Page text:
The law still penalises you if you do not provide the sample when requested. If the failure to provide a sample follows an arrest for being in charge of a vehicle then the court can sentence you to either 10 points or a discretionary disqualification. If the failure to provide a specimen follows an arrest for an allegation of drink driving (driving with excess alcohol), then after a guilty plea, the court have a power of mandatory disqualification from driving for a minimum of 12 months.

Does this seem grossly unfair if you were actually not driving nor was there any likelihood of you driving while over the legal limit? Unfortunately, there is no defence in such circumstances! However, our legal system generally does have the scope to deal with potential iniquities. This is where this particular special reasons argument comes in.

A special reason is in general terms, ‘a mitigating or extenuating factor, which relates to the circumstances of the offence, that a court should properly take account of when sentencing’. It cannot provide a defence of course, so in our situation the circumstances do not provide a defence in law. The fact that you were not driving or not attempting to or likely to drive can be taken on board by the court at the point of sentence. If the court accepts your argument, then it can decide not to disqualify you from driving or decide not to endorse penalty points on your licence.

This particular thread of special reasons argument was established in two cases in the High Court in the 1980’s and is one that the courts are generally unfamiliar with. Indeed, this is an argument that many solicitors are unfamiliar with! At Just Motor Law it’s always extremely rewarding to root out obscure case law that can make all the difference in a case.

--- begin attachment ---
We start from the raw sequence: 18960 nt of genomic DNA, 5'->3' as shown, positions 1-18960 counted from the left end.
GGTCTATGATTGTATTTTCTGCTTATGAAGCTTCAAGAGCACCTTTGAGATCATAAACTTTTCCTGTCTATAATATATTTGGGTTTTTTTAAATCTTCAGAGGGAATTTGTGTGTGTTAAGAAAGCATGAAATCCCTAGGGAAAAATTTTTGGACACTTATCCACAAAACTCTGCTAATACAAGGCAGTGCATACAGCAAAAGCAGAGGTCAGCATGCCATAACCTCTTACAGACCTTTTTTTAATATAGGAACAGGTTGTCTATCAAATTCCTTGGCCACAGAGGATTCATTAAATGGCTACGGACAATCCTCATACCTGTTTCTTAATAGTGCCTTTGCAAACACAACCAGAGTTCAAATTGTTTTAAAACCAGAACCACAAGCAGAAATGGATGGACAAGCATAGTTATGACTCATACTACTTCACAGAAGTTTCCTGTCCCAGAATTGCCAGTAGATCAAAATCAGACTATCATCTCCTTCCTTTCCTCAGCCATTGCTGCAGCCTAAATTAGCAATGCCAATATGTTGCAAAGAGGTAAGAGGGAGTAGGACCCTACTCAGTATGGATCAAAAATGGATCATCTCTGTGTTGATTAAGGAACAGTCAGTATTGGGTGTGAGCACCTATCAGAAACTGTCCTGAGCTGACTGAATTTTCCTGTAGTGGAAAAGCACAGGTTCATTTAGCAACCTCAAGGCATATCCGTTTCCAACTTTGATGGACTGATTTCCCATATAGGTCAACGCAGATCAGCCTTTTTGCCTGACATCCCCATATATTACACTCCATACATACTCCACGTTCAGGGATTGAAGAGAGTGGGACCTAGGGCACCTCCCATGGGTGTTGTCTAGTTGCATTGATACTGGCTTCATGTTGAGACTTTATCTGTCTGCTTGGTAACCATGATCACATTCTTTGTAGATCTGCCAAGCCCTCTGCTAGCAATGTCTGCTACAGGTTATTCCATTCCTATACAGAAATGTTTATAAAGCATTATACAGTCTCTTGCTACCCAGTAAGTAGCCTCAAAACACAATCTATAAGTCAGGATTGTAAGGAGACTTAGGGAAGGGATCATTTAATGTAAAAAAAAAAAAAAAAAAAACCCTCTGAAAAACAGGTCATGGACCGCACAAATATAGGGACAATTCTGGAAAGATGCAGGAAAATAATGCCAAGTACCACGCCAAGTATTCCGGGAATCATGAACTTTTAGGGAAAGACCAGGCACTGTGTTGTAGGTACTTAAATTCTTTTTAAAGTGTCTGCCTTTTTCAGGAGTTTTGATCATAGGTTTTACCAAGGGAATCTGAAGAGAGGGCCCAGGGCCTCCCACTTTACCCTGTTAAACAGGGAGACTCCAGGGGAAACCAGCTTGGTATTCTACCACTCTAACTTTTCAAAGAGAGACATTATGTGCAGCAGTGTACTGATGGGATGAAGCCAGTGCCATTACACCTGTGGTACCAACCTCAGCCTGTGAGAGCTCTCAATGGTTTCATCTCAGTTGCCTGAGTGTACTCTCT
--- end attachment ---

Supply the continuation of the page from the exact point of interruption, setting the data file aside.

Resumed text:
Just Motor Law is experienced in winning cases of this kind and should you find yourself in a similar predicament then our team of experts will be happy to advise you on your options. It is important that you are not prejudiced by the magistrates being unaware of this little known special reasons argument that could actually save your driving licence.

Arguing Exceptional Hardship To Avoid A Totting Up Ban

March 31st, 2014 by Natali Farrell

Exceptional hardship is a legal argument used when a motorist incurs 12 or more penalty points on their driving licence. 12 or more points on a driving licence results in the motorist being disqualified from driving for a minimum of 6 months and so a successful exceptional hardship argument avoids the disqualification altogether or significantly reduces the period.

There are no set reasons on what exceptional hardship actually is and so every case is considered on its own merits.


The reasons used to make the legal argument need to be something out of the ordinary and often something which results in other people being affected rather than just the motorist themselves.

Examples of reasons used in court might be cases when you need your licence for your employment, you care for an elderly or disabled relative that depends on you to get them around or you are disabled yourself and need your licence to get yourself around, the list goes on.